Dr Mkare said the animals are highly migratory and are able to traverse marine areas that are under protection, such as marine parks, and those open to fishing.
“Sea turtles also die, but what has caught our attention is the sudden deaths of so many sea turtles in Marereni, a place where plans to establish a locally managed marine site are at an advanced stage,” Dr Mkare said.
The Marereni marine areas have several areas covered with sea grasses and coral reefs that are preferred by young sea turtles. The areas are also favourites for fishermen due to abundant catches.
“Between January 1 and March 2, we recorded 73 cases of sea turtle mortalities, especially for the young ones. This is a sharp contrast compared to seven deaths reported the whole of 2020, while the reported cases of deaths include all the five species found in Kenya,” he said.
Fishermen have also been blamed for the death of turtles. Turtle meat is sold in the black market.
“Fishermen are catching sea turtles and selling them to Marereni residents. They claim the meat is used to enhance the libido of both men and women and is preferred by pregnant women to help during childbirth,” said volunteer Daniel Kazungu.
But ever since the deaths, Mr Kazungu and his team of 10 volunteers have been patrolling a 16km coastline stretch to collect sea turtle eggs for nesting. They are hatched and released after 60 days.
To protect the turtle eggs from threats, such as nest losses due to tidal flooding, predators and human activities, the youth volunteers patrol the areas every day from morning to noon to ensure the eggs are safe.
They monitor the area to protect the eggs, detect early hatching and help release hatchlings.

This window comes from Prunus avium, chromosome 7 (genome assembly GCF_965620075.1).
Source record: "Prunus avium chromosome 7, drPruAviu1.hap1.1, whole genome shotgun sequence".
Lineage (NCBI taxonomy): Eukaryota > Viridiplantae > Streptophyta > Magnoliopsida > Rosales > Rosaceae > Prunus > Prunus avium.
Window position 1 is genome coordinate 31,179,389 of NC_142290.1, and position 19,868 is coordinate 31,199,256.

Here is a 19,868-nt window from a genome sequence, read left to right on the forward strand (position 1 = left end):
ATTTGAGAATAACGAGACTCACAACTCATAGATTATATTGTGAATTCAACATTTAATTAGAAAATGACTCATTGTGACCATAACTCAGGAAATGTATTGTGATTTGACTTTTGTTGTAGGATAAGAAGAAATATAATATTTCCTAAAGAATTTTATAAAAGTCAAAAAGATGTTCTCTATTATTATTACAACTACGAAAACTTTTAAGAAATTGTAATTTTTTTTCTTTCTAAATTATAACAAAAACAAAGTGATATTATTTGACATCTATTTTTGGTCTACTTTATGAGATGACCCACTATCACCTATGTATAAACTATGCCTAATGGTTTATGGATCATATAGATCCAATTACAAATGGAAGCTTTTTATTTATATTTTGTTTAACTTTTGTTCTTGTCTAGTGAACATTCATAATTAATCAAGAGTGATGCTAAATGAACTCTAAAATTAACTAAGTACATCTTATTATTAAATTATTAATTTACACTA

“We bury their carcasses in the mangrove ecosystem in Marereni that hosts over 20 species,” Mr Kazungu said.
His team has also been sensitising fishermen on the disadvantages of feeding on sea turtles. He said some of the sea turtles are over 20 years old.
“We have buried over 140 turtles since March this year after they were found dead along the 16km stretch,” he said.
Mr Kazungu, the secretary of the Marereni Biodiversity Conservancy, a community-based organisation, said that among the dead sea turtles, 20 per cent were of unknown species, 57 percent green, 16 per cent hawksbill, two percent loggerhead, three olive ridley and two percent leatherback.
“If we do not protect our sea turtles, they will become extinct. The problems were illustrated in 2021 when foreign trawlers were sighted in the Indian Ocean fishing in the shallow waters,” he told Nation in an interview at the Marereni beach.
But to address the situation, a task force composed of officers from KMFRI, Kenya Wildlife Service (KWS), Kenya Fisheries Service, Kilifi County government, Kenya Coast Guard Service, the Marereni Biodiversity Conservancy and the Marereni Beach Management Unit interviewed the local communities.
“We have recommended an increase in patrols by the youth affiliated to the Marereni Biodiversity Conservancy in collaboration with KWS rangers and the government through KMFRI, and the fisheries service to fast-track the process of redeploying fisheries observers in these trawlers so that compliance with the use of turtle-excluding devices could be improved,” said Dr Mkare, who is also a member of the task force.
The fisheries service has installed vessel monitoring systems that remotely determine the fishing positions of the trawlers.
KMFRI scientists have also begun research to determine whether causes such as pollution, parasites, bacteria, viruses and diseases could be playing a key role. Turtles found alive in fishing gear are normally rescued, examined and later taken to the rehabilitation centre in Watamu.
In most cases, only sick turtles, especially those with tumours or barnacles, are taken to the rehabilitation centre at Watamu Turtle Watch.
“Last year, there was one case of a turtle from Marereni that had a tumour and was taken to Watamu Turtle Watch for rehabilitation. This year two cases from Marereni were observed where one turtle had a tumour and the other with barnacles,” Dr Mkare said.